• Of course, this letter comes from the wholly unbiased source of the Liberal Party president...

    who in no way shape or form means ill towards the Conservative party in general..

    Just pointing that out... carry on.

    By Blogger Eric, at 4:35 p.m.  

  • Meh, I still don't grasp (I know, I know, I'm an idiot) what this is all about...

    I don't know what which party did to try and screw over the other party, but gosh, this is never going to get the Liberals back on top.

    By Blogger Jacques Beau Vert, at 5:07 p.m.  

  • I still think if the donations were not legitimate, that they were made by the individual. And thus it is not the party that elections Canada should go after but each and every individual who cheque swapped and claimed a tax deduction with the receipt issued.

    You're still barking up the wrong tree and so is Steve MacKinnon.

    By Blogger trustonlymulder, at 5:12 p.m.  

  • So the Liberals' complaint is that the Conservative attendees were underreimbursed by the Canadian taxpayer, according to his intrepretation of what constitutes a "fundraiser"?

    By Blogger Paul, at 6:29 p.m.  

  • I dunno, southernontarioan [sic], I thought the letter came from Elections Canada...

    By Blogger WeeDram, at 11:08 p.m.  

  • WeeDram: the letter was addressed to both Elections Canada and the Canada Revenue Agency; it was signed by the National Director of the Liberal Party of Canada, Steve MacKinnon.

    It basically presents the position of the Liberal Party that conventions are fundraisers, while claiming that the maximum possible amount should be counted for tax receipts.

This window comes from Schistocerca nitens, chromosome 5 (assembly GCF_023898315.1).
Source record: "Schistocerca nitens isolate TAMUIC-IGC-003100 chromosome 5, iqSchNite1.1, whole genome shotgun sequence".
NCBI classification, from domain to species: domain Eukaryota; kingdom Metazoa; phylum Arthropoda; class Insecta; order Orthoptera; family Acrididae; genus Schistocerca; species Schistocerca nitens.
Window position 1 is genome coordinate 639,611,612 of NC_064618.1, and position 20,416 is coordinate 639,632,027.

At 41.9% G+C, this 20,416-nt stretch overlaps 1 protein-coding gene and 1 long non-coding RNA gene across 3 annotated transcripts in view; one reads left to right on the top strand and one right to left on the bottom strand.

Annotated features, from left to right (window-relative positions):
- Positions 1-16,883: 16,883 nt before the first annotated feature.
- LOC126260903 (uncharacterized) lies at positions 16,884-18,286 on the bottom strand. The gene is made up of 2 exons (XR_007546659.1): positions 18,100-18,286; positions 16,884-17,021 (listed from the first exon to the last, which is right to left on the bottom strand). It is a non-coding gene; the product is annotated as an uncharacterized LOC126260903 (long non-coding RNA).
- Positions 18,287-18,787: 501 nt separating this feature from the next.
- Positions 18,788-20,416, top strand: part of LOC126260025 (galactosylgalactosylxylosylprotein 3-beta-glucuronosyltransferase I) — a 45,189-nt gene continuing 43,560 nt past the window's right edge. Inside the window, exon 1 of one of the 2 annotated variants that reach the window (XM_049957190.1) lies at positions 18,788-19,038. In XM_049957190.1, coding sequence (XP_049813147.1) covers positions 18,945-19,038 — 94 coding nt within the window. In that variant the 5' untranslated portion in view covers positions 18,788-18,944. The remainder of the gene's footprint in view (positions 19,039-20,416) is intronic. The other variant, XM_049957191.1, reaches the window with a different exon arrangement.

Kinda like, if you have a political dinner with a speaker, your receipt must ONLY be deducted the value (and not the actual cost) of the meal. The cost of the speaker, the hall, the cost of printing the tickets, and the computer time to arrange the gig, according to the Liberal Party, must be included in your fundraising receipt for tax deduction purposes.

    By Blogger Paul, at 3:15 a.m.  

  • By the way, what the law actually says is that you cannot provide a tax receipt for the "full cost" of such a "fundraiser", but MUST deduct the cost (phrased in terms of "actual value") of what the recipient receives.

    The clear and unambiguous intent of the section of the Elections Act is to prevent political Parties from providing receipts for tax purposes (which are reimbursed by the taxpayer) in excess of what the individual has actually donated to the Party. Basically, the exact opposite of what MacKinnon is now claiming.

    By Blogger Paul, at 3:21 a.m.  

  • Jason Bo Green,

    You're just pretending to be stupid. The bottom line is, the Tories broke all sorts of LAWS running their last convention. I suspect you would be a lot cleverer if it was Liberals had broken all these LAWS. But LAWS are LAWS, and the Tories appear to have broke 'em. You guys keep talking about responsibility. Here's your chance to take some.
    Have Steve fire someone. Send someone to jail.

    The weird thing is, the Tories were already corrupt when they were OUT OF POWER! That's what Donationgate tells us! Moreover, it was probably everyone who attended their convention broke the law!

    With Adscam, it was just a few individuals. With DonationGate, the rot goes right to the bottom!

    By Blogger bigcitylib, at 6:54 p.m.  

  • DonationGate / ConGate has legs.

    By Blogger Walks With Coffee, at 8:20 a.m.  

  • Much to do about nothing... from what I understand, Liberal conventions are fundraisers because they charge such high fees, but Tory ones aren't because their fees are set so as to only cover the actual costs.

    Am I missing something here?

    By Blogger Christian Conservative, at 3:13 p.m.